It stands to reason then that if there is no constitutional right to privacy then there can be no right to abortion based on that constitutional right. And, this is what the appellants in the Dobbs case are hoping the current Court will see and rectify. Constitutional law often begins with the text of a clause or amendment (the First Amendment’s Free Speech Clauses, the Fourth Amendment’s prohibition on unreasonable searches and seizures) but there is none that can be relied on in the case of abortion. Many legal scholars and opponents of abortion rights have understood this weakness in Roe’s legal reasoning for decades and now sense that the time has come for them to ask the Supreme Court to eliminate the ungrounded legal reasoning and overrule the case once and for all.
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But even if the prospects to save Roe v. Wade look slim is there a chance that abortion rights can be saved even if the case cannot? After oral arguments in the Dobbs case it appeared that Chief Justice Roberts was open to upholding Roe v. Wade while also upholding the abortion restrictions that are at the heart of the abortion case out of Mississippi. But with at least five right leaning justices on the Court that might not matter if all of the five decide to vote to overrule Roe.
But there is a misconception that overruling Roe will outlaw abortion when that will not be the case at all. If Roe were overruled, then the issue of abortion rights would fall back to each individual state to decide for themselves. If Mississippi, Texas and other states decide to ban abortion completely in the wake of an overruled Roe v. Wade other states could very well decide that abortion would be permitted in their own states. More left leaning states like California, New York, Massachusetts, Colorado and Washington could bolster their laws that already permit abortion.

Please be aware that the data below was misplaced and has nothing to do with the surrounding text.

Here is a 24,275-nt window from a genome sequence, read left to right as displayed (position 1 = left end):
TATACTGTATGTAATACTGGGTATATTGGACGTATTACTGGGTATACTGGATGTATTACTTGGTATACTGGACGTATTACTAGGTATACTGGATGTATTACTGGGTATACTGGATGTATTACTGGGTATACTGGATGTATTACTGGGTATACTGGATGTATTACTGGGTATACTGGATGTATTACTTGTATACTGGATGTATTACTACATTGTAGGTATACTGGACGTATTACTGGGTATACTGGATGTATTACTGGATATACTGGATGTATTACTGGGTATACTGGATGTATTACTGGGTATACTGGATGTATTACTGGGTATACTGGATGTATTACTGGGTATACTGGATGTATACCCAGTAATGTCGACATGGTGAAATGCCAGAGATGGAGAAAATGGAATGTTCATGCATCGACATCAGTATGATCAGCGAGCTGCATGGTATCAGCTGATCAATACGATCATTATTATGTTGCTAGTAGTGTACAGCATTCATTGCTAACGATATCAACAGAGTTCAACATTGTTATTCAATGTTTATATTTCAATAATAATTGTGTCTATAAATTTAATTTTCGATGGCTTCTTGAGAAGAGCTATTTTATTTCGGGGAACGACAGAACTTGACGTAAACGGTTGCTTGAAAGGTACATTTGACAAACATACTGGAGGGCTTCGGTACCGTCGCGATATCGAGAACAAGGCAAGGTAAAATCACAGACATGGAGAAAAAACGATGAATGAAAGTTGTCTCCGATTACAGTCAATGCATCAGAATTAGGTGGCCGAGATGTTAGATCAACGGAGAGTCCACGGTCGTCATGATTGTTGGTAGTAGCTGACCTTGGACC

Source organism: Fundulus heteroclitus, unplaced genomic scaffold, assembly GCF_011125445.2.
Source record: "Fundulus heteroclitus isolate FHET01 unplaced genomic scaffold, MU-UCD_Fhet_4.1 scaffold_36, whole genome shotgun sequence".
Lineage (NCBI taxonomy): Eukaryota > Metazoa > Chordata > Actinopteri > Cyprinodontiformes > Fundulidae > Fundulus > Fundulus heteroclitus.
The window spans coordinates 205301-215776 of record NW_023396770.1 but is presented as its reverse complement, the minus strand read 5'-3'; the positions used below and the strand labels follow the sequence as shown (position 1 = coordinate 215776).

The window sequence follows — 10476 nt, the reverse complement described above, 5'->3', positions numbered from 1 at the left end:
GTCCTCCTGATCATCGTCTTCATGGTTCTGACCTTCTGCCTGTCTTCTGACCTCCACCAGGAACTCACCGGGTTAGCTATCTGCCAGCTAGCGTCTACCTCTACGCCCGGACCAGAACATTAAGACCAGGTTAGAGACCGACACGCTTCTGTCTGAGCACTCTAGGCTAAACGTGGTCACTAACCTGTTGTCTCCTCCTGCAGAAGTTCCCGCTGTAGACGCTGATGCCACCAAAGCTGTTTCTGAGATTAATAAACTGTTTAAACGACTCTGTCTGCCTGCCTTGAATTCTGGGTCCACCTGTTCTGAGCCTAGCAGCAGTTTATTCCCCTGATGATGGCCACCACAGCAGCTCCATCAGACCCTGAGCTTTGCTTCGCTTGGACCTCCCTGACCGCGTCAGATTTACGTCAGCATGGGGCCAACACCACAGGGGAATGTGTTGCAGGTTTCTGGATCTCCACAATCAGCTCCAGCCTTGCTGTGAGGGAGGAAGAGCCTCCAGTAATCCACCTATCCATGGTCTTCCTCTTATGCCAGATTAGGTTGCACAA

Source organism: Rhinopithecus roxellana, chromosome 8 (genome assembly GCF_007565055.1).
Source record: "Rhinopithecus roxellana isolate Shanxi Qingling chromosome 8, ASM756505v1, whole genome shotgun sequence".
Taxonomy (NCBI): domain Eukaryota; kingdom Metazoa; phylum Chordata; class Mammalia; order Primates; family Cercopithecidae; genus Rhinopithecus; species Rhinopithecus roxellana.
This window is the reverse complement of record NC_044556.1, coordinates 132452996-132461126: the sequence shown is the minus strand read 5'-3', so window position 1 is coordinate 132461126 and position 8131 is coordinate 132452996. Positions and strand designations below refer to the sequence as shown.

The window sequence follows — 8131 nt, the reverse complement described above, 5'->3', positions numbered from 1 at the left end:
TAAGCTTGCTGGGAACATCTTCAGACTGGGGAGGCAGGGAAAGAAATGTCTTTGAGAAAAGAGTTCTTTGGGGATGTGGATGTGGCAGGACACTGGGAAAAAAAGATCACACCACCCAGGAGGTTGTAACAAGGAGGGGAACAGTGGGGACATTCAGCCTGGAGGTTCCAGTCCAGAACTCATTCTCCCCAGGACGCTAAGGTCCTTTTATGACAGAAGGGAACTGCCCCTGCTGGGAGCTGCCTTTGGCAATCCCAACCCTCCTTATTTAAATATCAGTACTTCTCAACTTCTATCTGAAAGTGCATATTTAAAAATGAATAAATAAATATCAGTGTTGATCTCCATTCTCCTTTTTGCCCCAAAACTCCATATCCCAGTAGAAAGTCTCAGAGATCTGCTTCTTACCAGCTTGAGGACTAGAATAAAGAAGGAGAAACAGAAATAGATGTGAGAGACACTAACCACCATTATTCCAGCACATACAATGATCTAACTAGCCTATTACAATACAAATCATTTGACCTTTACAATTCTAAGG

The likely outcome if the case is overruled would be some states that allow abortion and some states that would outright ban it. Abortion would no longer be constitutionally permissible but it would still be available depending on the state. A woman in Texas could still travel to Colorado for an abortion if she chooses. This might not please everyone but abortion would not be banned outright all across the U.S. and would still be available in some states if not all states. The country will simply have to wait until next year to find out how the Supreme Court will rule in this highly anticipated and closely watched case. LEARN MORE
This brief was compiled by Rod Maggay. If you have comments or want to add the name of your organization to this brief, please contact Rod@USResistnews.org.